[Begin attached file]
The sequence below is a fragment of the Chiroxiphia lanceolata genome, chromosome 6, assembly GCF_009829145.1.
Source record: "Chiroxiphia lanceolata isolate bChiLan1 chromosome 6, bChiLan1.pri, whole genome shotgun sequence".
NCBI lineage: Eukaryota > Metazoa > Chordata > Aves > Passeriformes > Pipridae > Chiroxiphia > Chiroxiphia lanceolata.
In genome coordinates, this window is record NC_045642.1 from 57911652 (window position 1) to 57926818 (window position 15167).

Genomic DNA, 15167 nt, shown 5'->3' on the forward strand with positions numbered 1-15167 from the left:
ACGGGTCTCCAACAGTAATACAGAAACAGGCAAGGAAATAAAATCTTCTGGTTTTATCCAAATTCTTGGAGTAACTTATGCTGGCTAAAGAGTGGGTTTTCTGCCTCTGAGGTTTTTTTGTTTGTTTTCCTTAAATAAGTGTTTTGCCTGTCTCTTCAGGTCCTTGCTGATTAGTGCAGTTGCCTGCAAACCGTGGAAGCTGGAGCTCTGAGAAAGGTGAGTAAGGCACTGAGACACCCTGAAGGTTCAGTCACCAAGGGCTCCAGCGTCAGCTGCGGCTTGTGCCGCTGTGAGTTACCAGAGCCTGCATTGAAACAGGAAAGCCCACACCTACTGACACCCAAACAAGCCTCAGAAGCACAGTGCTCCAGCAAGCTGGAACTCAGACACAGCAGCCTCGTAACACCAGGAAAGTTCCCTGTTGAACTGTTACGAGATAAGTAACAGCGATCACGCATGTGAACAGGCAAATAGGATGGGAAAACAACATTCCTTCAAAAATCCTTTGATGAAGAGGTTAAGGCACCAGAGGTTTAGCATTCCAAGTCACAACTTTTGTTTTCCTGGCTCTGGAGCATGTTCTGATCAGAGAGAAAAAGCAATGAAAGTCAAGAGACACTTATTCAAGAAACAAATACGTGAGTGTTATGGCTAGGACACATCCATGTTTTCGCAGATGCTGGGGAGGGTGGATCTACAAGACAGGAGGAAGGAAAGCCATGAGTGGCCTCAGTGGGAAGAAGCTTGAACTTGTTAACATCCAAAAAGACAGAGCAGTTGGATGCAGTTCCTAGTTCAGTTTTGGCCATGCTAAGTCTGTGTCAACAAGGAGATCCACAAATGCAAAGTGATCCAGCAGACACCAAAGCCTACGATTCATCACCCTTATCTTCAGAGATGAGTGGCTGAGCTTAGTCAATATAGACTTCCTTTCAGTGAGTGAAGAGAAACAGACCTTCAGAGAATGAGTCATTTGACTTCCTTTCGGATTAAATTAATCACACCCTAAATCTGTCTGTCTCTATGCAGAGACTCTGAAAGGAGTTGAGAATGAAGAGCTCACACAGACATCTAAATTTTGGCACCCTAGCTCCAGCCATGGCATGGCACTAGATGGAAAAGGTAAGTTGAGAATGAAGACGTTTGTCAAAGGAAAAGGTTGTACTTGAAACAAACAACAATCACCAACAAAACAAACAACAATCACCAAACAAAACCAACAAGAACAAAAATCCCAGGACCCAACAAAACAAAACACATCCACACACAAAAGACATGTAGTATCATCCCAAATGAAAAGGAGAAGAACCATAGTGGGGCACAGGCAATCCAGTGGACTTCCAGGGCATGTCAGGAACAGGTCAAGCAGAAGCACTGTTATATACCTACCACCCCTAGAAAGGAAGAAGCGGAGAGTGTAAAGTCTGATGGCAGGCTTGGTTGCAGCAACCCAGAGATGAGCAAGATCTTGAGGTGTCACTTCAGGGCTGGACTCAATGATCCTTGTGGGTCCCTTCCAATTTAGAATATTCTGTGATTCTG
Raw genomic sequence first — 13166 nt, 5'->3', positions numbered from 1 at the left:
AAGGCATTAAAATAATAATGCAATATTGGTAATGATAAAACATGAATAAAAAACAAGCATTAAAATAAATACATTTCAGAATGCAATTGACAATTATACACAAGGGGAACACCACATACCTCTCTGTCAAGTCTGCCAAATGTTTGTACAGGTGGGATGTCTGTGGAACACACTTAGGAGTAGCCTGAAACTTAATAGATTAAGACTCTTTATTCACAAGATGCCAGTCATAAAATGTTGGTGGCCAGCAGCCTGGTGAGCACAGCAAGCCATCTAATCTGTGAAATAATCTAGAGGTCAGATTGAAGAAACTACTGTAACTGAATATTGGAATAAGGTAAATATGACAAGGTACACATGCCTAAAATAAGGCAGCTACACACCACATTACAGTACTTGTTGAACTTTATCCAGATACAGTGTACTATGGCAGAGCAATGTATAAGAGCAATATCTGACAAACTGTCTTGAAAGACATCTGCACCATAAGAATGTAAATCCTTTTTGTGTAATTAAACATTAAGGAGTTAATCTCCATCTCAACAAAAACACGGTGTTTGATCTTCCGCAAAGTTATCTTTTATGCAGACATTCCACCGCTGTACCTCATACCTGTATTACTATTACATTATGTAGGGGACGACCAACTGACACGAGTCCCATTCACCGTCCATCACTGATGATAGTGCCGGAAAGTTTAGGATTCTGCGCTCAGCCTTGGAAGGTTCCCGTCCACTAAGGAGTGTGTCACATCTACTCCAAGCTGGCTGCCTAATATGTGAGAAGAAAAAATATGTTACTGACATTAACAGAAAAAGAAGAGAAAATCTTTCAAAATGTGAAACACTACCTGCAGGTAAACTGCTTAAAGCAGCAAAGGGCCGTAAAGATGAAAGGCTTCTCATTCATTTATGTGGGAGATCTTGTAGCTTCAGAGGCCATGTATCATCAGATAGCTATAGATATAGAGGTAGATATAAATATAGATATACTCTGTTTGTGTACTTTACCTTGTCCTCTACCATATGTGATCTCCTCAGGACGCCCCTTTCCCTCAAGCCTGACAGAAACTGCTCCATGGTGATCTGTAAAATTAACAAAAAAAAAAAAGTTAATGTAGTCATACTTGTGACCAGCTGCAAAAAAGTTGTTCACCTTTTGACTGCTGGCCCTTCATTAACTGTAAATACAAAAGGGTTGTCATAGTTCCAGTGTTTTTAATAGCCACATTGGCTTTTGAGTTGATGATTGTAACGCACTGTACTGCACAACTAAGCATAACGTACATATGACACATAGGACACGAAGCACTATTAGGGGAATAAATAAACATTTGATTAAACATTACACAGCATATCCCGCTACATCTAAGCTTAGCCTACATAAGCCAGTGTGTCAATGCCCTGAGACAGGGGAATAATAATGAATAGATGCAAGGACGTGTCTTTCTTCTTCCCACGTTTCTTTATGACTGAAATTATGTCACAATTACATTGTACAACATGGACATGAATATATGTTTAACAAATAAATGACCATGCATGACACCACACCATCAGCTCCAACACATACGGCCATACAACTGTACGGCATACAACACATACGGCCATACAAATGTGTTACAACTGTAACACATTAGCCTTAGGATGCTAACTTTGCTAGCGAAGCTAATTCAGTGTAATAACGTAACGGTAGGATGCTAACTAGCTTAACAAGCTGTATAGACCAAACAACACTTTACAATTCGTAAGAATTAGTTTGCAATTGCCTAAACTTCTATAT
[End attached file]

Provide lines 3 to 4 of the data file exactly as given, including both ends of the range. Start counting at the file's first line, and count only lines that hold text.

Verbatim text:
NCBI lineage: Eukaryota > Metazoa > Chordata > Aves > Passeriformes > Pipridae > Chiroxiphia > Chiroxiphia lanceolata.
In genome coordinates, this window is record NC_045642.1 from 57911652 (window position 1) to 57926818 (window position 15167).